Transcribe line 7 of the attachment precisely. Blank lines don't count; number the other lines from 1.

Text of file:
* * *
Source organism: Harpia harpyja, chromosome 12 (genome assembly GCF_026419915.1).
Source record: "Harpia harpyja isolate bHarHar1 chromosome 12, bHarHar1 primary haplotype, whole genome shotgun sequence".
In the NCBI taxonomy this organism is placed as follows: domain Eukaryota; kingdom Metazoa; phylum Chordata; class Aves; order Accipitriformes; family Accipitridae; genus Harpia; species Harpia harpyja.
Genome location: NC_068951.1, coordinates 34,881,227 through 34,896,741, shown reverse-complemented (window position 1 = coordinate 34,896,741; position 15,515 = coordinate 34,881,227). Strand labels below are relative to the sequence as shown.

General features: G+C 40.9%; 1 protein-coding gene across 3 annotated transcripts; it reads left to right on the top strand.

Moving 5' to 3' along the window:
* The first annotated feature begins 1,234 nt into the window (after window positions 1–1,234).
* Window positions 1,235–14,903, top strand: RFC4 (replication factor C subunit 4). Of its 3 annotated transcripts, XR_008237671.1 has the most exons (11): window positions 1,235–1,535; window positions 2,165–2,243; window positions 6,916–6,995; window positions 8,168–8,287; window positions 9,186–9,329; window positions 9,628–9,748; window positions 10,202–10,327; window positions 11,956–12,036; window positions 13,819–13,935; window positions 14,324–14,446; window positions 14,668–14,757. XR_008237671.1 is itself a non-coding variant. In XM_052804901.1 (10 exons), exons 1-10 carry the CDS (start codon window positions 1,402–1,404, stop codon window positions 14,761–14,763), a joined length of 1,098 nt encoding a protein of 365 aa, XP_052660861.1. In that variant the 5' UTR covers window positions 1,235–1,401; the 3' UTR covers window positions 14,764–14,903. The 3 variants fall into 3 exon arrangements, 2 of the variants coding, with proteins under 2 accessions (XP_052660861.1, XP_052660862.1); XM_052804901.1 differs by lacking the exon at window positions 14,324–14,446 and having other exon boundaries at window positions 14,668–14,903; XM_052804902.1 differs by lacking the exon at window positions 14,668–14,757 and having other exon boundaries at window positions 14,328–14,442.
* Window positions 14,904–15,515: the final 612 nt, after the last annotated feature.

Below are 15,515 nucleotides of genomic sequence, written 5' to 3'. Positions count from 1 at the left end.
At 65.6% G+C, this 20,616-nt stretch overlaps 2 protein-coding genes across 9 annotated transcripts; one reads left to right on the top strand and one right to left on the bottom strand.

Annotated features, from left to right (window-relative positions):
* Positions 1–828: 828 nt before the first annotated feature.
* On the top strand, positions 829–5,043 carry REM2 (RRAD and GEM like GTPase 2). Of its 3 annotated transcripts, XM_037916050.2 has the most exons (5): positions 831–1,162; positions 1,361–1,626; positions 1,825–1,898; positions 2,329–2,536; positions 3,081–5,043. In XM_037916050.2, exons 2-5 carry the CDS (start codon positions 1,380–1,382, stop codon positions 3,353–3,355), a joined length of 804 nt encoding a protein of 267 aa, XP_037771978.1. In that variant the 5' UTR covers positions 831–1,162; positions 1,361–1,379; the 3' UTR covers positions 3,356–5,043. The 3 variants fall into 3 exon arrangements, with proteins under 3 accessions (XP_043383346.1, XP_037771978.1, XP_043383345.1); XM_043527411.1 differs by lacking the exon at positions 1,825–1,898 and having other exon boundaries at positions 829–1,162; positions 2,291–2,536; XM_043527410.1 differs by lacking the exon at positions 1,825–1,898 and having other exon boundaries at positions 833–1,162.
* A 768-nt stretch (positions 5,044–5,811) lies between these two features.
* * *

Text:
* The first annotated feature begins 1,234 nt into the window (after window positions 1–1,234).